Winners and Losers

For the moment, everyone claims to be a winner in the patients’ bill of rights debate.

Rep. Charlie Norwood, a Georgia Republican and former dentist who has been a leader in the debate, is a hero to the White House and to the leadership in the House of Representatives for crafting a deal that could win approval by a majority of his colleagues.

Members of the House, who were worried about television ads during the August recess blaming them for dragging their feet, can go home to say they voted for a patients’ rights bill.

President Bush heads for his ranch in Texas confident that he played an important role in shaping a compromise with Dr. Norwood.

Senate Democrats put this issue at the top of their agenda when they recaptured control of the Senate in June and quickly passed a sweeping version of this bill designed to facilitate health care lawsuits.

And most important, the American people are winners because this dangerous piece of legislation still has not become law.

That’s the good news. Now, the rest of the story?

Nothing reveals quite so clearly that Washington is indeed a sausage factory as the bill that ultimately passed the House last week (August 2).

The compromise that Dr. Norwood and Mr. Bush worked out squeezed two different concepts into one sausage skin.

Mr. Bush wanted people to be able to sue their health plans in federal court to provide uniformity. Dr. Norwood and friends wanted them to be able to sue in more accessible state courts.

Voila! The compromise: People will be able to sue in state courts but under a yet-to-be-determined battery of federal guidelines.

There were cries of foul on both sides of the aisle. This new twist will usurp state authority over health care and health insurance, which, by the way, states have a lot more experience in handling.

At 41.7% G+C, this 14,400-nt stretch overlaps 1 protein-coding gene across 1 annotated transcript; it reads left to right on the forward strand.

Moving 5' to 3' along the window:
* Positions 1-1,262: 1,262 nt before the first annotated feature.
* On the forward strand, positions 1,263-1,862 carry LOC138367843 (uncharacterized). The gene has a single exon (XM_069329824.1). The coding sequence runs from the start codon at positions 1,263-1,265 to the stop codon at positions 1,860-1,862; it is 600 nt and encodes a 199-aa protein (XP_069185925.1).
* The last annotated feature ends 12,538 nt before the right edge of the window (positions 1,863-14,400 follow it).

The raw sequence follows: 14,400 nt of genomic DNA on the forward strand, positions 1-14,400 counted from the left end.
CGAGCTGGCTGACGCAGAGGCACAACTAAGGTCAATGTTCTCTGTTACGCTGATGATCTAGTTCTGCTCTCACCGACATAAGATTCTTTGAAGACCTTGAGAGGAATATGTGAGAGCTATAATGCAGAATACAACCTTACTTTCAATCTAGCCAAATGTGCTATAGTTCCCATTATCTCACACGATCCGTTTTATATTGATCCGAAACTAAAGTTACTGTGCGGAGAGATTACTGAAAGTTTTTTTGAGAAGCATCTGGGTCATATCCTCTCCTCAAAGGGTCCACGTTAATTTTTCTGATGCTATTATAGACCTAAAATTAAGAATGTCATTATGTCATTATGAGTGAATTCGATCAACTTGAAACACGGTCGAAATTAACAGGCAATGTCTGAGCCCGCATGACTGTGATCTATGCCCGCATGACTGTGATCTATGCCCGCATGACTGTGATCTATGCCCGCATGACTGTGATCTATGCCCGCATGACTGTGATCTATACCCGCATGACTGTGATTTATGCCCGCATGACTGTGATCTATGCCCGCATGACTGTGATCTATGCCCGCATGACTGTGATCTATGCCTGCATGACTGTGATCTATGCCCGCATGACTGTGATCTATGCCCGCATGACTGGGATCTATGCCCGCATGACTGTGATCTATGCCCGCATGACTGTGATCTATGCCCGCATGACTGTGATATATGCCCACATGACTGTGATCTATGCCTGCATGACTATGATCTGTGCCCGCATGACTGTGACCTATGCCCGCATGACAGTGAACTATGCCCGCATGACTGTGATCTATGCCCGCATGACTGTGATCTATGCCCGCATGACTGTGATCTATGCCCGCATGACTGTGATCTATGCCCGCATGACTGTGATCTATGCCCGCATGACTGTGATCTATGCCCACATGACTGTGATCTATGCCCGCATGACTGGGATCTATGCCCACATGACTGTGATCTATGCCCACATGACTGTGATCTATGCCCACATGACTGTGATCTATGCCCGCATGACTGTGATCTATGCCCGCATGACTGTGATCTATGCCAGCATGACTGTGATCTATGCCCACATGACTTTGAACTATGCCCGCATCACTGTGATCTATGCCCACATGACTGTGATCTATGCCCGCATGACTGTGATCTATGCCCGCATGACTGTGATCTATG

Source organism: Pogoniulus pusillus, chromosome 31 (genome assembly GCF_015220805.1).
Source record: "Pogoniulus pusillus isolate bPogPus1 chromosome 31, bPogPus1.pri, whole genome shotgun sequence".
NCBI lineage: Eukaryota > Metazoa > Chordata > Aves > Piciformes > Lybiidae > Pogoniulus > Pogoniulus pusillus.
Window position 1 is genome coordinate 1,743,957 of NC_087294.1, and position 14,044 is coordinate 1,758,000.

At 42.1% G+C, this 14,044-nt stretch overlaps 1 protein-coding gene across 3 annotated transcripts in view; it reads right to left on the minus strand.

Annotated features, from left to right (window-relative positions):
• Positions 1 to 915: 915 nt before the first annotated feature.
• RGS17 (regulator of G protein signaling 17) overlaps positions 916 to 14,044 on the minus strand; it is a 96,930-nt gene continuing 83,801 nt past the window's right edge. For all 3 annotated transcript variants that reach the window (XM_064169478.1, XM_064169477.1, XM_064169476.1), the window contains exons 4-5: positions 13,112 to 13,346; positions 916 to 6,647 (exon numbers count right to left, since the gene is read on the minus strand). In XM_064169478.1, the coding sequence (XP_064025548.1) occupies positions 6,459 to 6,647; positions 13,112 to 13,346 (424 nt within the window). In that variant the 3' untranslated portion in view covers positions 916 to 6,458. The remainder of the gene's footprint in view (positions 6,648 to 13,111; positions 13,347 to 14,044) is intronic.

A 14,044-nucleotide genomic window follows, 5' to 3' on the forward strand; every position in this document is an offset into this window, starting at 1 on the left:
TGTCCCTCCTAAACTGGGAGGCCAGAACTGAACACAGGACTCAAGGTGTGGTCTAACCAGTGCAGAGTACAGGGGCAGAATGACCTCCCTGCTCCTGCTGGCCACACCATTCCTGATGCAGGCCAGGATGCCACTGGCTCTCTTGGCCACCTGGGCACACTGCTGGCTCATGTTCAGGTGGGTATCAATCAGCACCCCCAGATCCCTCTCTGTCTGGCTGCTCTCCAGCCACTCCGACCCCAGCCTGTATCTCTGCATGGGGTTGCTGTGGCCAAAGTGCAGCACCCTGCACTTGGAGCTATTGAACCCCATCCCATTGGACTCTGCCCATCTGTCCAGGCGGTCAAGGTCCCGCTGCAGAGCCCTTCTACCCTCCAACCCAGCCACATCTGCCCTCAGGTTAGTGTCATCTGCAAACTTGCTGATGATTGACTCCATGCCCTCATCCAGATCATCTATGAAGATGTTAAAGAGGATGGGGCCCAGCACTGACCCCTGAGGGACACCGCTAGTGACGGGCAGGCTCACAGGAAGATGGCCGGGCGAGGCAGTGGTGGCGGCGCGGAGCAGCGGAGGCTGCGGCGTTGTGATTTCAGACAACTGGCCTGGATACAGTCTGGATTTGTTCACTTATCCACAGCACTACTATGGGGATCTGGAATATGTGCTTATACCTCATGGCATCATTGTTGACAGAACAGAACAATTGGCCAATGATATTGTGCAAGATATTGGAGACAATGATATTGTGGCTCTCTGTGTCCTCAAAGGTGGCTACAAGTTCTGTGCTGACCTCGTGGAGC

But that’s only the beginning. Any version of this legislation – new or old – will create a huge new federal regulatory scheme that will control virtually every aspect of private health coverage.

While the bill’s regulatory system doesn’t make the headlines, it may well give Washington the means to put the machinery in place for the health care system envisioned in the Clinton health care bill.

According to a paper published by The Heritage Foundation, the federal government would impose new rules governing the kinds of health plans that people can buy and how utilization review will be conducted. It would govern internal and external appeals processes, grievance procedures, which prescription drugs people will be able to receive, rules for participation in clinical trials, and how plans deal with doctors, including compensation arrangements.

Now the House and Senate bills must go to the grand sausage factory in Congress – a conference committee – to resolve differences. The committee’s job is to come up with a single bill that can again pass both houses and then be sent to the president for his signature.

Don’t hold your breath.

While everyone is saying a bill will become law, the two sides are even further apart now than they were a year ago.

Both sides have to figure out what this new state/federal arrangement is about. And employer liability in the health care lawsuits is a huge factor that deserves national attention, as does the impact on millions of people who are likely to lose their health insurance if the bill passes.

The American people may yet be protected from this politically-driven bill. While everyone is positioned to be a winner right now, soon the finger-pointing will begin over who is responsible for the impasse in getting a bill enacted.

This misguided legislation would be completely unnecessary if Congress were to tackle the real issue at hand – giving people more power and authority to own their own health insurance policies.

If families were selecting their health insurance like they buy auto, home, and life insurance now, they would own the policies and would be able to sue their health plans under existing contract law. Most important, if they are unhappy, their first resort would be to change plans early on, not get entangled in costly and time-consuming lawsuits.

Instead of this misguided and misnamed patients’ bill of rights, the American people need a health care declaration of independence so they, and not private or public sector bureaucrats, are making decisions about their health care arrangements.

But that’s the next political battle, one in which the American people could be the real winners.

Grace-Marie Turner is president of the Galen Institute, a not-for-profit health policy research organization based in Alexandria, VA. She is the editor of Empowering Health Care Consumers through Tax Reform. She can be reached at P.O. Box 19080, Alexandria, VA 22320.

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